A Perfect 10
The Celtics were delighted when Paul Pierce's draft stock slipped
Because teams like to posture, misdirect and outright lie when fielding queries about their plans for the draft, the final 48 hours before the selection process begins are usually cluttered with disinformation. This year was no different. As the June 24 draft approached, general managers insisted that Kansas forward Raef LaFrentz was too slow, North Carolina power forward Antawn Jamison was too short and St. Louis shooting guard Larry Hughes was too young (19) and too skinny (185 pounds). Amid all that poor-mouthing, nobody identified Kansas small forward Paul Pierce as a player who was slipping. In fact, in four teams' mock drafts that were made available to SI, Pierce was projected to go second in two of them and third in the others.
But Pierce had to wait until the Celtics took him with the 10th pick to escape the dreaded green room, the angst-ridden holding tank for potential top picks at the draft site, in this case General Motors Place in Vancouver. As the names of Michael Olowokandi (taken first), Mike Bibby (second), LaFrentz (third), Jamison (fourth) and even Hughes (eighth) were called, the 6'7" Pierce sat stone-faced, struggling to fathom the turn of events. Boston coach Rick Pitino had been so sure he would have no shot at selecting Pierce that he had neither worked him out nor called Kansas coach Roy Williams to inquire about him. "I'm in a state of shock right now," Pitino said minutes after making the pick.
Almost immediately after Pierce began dropping, rumors spread around the league that he had poor training habits and that his postseason workouts had been lackluster. (Nuggets general manager Dan Issel had called him a terrific scorer who "might be a little soft" shortly before the draft.) Yet Pierce fell mainly because 1) he had told the Raptors, choosing No. 4, and the Kings, picking No. 7, that he didn't want to play for them, and 2) he didn't fit the needs of the other teams with choices high in the order.
The Sixers, selecting eighth, already had Tim Thomas at small forward and needed backcourt help. The Bucks, at No. 9, had a deal with the Mavericks to take 20-year-old German star Dirk Nowitzki, and then trade him and Notre Dame forward Pat Garrity, the 19th pick, for Michigan power forward Robert Traylor, whom Dallas had chosen at No. 6. The Warriors nearly selected Pierce fifth, but ended up drafting North Carolina swingman Vince Carter so they could swap him to the Raptors for Toronto's pick—Jamison—and cash.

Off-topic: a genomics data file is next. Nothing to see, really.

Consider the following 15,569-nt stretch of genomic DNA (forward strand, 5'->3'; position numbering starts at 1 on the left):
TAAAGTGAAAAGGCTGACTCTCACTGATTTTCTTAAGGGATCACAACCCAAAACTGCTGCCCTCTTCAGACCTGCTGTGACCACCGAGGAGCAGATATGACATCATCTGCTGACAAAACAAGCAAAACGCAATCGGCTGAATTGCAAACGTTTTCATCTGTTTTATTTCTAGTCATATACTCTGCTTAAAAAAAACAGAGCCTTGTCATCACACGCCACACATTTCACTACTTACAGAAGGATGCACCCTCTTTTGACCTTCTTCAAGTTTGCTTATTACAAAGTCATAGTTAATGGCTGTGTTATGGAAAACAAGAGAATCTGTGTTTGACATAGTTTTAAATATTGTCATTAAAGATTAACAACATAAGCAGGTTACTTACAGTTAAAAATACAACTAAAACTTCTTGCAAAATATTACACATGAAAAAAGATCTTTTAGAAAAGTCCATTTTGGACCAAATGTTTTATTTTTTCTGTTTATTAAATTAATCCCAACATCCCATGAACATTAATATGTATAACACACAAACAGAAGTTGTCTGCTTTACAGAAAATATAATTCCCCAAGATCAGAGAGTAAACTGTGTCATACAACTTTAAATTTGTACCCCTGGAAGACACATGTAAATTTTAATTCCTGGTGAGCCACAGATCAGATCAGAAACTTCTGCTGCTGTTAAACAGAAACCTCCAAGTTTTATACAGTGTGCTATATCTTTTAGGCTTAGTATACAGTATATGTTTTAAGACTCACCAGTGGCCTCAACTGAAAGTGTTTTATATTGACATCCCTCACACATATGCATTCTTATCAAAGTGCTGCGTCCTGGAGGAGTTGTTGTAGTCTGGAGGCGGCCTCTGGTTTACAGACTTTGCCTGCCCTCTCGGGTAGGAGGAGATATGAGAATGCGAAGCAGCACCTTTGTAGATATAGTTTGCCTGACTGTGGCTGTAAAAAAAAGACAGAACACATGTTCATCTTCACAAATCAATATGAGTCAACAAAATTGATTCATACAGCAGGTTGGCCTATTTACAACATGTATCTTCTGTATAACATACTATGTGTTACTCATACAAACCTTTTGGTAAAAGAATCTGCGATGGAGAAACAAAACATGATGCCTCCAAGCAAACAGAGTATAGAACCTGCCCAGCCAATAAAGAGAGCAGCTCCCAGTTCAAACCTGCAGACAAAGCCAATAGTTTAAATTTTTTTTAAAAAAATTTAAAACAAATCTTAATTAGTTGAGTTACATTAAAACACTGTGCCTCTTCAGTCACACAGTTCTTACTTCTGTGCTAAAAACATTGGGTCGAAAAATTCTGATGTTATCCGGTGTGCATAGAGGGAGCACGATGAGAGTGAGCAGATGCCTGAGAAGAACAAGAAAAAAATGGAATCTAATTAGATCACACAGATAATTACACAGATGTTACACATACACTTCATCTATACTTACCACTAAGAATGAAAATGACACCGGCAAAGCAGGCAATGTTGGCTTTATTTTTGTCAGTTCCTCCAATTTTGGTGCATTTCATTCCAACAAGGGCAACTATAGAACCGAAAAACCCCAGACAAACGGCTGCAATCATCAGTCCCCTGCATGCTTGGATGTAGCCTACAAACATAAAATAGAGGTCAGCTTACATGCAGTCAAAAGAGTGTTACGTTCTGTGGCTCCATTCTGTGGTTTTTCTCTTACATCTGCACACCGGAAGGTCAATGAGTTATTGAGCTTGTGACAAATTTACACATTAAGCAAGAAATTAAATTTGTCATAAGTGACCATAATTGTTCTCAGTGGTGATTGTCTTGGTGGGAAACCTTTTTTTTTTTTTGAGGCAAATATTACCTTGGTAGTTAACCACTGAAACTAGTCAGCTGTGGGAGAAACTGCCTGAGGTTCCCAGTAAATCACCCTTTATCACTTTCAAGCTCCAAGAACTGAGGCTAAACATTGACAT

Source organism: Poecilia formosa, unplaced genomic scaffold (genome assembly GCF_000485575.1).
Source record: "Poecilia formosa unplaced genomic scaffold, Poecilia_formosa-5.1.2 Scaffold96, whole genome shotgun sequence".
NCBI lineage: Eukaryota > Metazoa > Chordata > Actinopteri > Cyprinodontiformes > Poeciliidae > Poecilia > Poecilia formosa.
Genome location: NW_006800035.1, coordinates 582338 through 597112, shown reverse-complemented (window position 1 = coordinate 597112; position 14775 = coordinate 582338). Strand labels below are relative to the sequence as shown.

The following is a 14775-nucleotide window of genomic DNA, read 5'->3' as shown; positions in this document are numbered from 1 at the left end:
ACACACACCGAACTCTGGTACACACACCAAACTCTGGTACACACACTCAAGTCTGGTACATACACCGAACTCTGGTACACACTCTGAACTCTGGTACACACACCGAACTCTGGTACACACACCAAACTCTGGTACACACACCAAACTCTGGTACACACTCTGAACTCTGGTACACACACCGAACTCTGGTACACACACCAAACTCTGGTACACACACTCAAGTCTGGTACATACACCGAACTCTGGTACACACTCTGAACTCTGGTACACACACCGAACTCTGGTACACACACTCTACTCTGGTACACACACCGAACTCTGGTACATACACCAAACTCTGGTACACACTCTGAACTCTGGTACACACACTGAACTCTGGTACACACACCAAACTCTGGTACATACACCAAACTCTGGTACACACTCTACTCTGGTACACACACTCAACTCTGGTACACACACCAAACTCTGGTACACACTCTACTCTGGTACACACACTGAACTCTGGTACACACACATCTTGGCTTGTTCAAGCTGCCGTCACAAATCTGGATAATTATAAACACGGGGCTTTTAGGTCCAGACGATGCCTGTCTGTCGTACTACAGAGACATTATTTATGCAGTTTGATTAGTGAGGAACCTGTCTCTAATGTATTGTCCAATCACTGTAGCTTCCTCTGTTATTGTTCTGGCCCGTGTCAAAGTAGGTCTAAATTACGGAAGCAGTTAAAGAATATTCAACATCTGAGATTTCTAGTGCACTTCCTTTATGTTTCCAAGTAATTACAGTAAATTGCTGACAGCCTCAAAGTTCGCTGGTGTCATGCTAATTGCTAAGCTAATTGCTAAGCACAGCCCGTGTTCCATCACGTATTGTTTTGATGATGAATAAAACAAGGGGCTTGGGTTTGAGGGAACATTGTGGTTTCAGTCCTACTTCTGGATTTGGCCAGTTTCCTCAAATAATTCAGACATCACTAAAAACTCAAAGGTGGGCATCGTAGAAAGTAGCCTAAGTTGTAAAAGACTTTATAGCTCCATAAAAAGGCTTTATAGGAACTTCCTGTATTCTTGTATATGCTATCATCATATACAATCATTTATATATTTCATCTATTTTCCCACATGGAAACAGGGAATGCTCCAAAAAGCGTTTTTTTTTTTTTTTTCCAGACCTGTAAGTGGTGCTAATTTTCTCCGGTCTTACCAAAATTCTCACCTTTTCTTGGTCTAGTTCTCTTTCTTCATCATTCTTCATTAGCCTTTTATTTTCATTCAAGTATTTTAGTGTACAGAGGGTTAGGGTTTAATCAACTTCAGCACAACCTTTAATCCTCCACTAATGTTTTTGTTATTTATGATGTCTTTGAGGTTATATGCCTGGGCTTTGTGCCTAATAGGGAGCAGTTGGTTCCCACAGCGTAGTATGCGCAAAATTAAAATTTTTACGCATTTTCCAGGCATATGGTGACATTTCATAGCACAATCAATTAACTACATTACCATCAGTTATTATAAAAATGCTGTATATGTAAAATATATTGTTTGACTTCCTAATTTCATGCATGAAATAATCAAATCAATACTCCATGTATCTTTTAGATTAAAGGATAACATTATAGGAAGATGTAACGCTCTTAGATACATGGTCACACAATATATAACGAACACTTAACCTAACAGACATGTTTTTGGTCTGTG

"That talk about Pierce is baloney," says Golden State general manager Garry St. Jean. "He had a great workout with us. He might have more ability to score than any other rookie because he can drift and shoot, can come off the screen, can break you down off the dribble and can go down to the box and score."
Then why didn't the Warriors take him? "In the end," St. Jean says, "we thought Jamison was a special guy."
So Pierce wound up as a tantalizing consolation prize for Pitino, who had coveted Nowitzki. The 6'11" forward handles the ball like a shooting guard and had impressed Pitino during a secret workout the coach set up in Rome in early June. Few doubt Nowitzki will inject life into the Mavericks—if he suits up for them next season. His German club coach, Holger Geschwindner, says that Nowitzki plans to sign with Italy's Kinder Bologna. "He will not be available to any NBA team until 2000," Geschwindner says. "I explained that to all the teams."
Nevertheless, Mavericks owner Ross Perot Jr. and general manager-coach Don Nelson flew to Germany the day after the draft, and brought Nowitzki back to Dallas in hopes of hammering out an agreement. For the Mavs, his presence next season is key in more ways than one: After acquiring Garrity, they dealt him, forward Martin Muursepp, guard Bubba Wells and their first-round pick next June to the Suns for Steve Nash, one of the most sought-after young point guards in the league. Without Nowitzki in the lineup, that 1998 pick could be a high lottery selection.
No Resolution In Sight